Requests must be in writing, state that it’s a request under the Freedom of Information Act, must be directed against a Federal agency and must include your name, address and other contact information. It can be made by an individual, corporation or non profit organization or by an attorney for any person. If you’re requesting a waiver of search fees, you should so state and give good reasons for why the waiver is proper.
FOIA assumes that there going to be costs associated with searching for the records you’re seeking. These search fees are paid by the request, except there are exceptions to that general rule. The first exception is if the federal agency doesn’t provides the records within the 20 day time period. The second exception is if the requester can show they show that the disclosure of the records is in the public interest. Requesters must show that disclosure is likely to “contribute significantly to operations or activities of government” and is not primarily int he commercial interest of the requester.
One of the most important aspects of FOIA is the administrative appeals process. If a Federal agency makes a determination that records must be produced or must partially be produced, that decision can be appealed — not to a court but to an administrative appeals officer. This person works for the Department of the agency which made the decision, but they aren’t a Federal Judge. It’s important to realize that FOIA is an administrative law: the agency is supposed to respond to requests and if those requests are denied or the records are redacted, then there’s an administrative process to resolve these things. YOU MUST EXHAUST YOUR ADMINISTRATIVE RIGHTS prior to going to Federal Court. The administrative appeals process can be completed without a lawyer, although lawyers are allowed to participate in this process. It usually involves writing a multipage appeal and there is no oral argument.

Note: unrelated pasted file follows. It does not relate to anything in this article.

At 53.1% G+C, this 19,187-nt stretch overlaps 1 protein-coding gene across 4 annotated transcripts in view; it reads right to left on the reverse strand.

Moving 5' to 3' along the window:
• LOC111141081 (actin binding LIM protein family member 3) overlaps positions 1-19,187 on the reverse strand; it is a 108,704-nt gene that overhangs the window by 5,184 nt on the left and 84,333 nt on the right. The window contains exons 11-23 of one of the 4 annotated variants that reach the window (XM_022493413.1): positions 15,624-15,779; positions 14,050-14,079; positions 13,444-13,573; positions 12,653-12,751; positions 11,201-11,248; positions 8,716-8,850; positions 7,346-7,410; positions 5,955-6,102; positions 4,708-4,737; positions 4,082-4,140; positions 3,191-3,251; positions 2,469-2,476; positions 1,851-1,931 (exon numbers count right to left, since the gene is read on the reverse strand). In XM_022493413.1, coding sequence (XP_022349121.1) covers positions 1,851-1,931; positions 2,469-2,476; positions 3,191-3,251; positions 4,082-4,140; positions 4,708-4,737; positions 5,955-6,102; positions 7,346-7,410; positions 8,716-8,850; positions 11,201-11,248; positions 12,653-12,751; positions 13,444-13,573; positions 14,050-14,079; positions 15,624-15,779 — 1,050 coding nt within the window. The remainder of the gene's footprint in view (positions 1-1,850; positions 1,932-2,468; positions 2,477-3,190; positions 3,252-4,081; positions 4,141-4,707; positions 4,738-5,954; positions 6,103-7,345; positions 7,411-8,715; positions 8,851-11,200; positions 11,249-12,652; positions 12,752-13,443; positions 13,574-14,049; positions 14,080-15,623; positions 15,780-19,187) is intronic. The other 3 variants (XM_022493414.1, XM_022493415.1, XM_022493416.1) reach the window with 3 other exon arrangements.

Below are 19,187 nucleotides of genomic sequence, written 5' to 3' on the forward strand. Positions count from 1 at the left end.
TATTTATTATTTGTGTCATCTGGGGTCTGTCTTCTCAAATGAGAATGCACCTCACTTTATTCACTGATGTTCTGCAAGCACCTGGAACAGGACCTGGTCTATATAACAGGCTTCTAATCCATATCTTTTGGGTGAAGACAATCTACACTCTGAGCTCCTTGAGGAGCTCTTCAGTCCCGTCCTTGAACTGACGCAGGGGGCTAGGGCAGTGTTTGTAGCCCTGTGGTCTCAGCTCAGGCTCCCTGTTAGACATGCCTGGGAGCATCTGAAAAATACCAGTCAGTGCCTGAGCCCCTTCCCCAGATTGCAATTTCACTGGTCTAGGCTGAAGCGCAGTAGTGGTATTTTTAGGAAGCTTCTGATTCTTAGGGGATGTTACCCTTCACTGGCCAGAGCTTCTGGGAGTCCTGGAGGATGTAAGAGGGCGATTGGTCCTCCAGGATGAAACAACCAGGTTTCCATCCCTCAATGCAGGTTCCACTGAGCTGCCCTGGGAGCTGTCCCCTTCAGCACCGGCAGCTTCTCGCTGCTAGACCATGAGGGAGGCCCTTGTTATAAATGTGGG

There are several ways a Requester can go to Federal Court. The first is when the Request is made and there is no response by the federal agency. That process requires expiration of the 20 day period The second is after an administrative appeal is decided.
For our law firm, Federal litigation starts with the electronic filing of a Complaint in the United States District Court for the District of Columbia and a request for a Summons on the federal defendant. After the service of the Complaint and Summons on the federal agency, U.S. Attorney General, and U.S. Attorney for the District of Columbia, the federal agency has 30 days to Answer. Litigation can be used to force the agency to justify its exemptions and redactions to requested records.
One of the things that keeps individuals and not for profit groups from seeking legal advice on FOIA matters is the fear that attorney fees will be too high and it will be impossible to navigate the Federal government’s FOIA process. To take some of the fear out of this process, we offer a Free Initial Consultation.
FOIA has nine exemptions. Congress decided that the records need not be disclosed, although agencies have discretion to release these records if they want to use that discretion.
FOIA practitioners discuss the Exemptions by the number that they are given in the statute itself:
Exemption 1 – National Security
Exemption 2 – Internal Agency Rules
Exemption 3 – Information Exempted by Other Statutes
Exemption 4 – Business Information
FOIA allows Federal agencies to withhold from public disclosure “trade secrets and commercial or financial information obtained from a person and privileged or confidential.”
Exemption 5 – Inter and Intra Agency Memoranda
Exemption 6 – Personal Privacy
Exemption 7 – Law Enforcement Records
Exemption 8 – Records of Financial Institutions
Exemption 9 – Oil Well Data
If you’re a nonprofit or journalist, there are special rules for you on attorney fees. Depending upon your case, we may be able to represent you on a “fee shift” basis. Fee shift means that, in appropriate situations, the government — not you — will pay the attorney fees.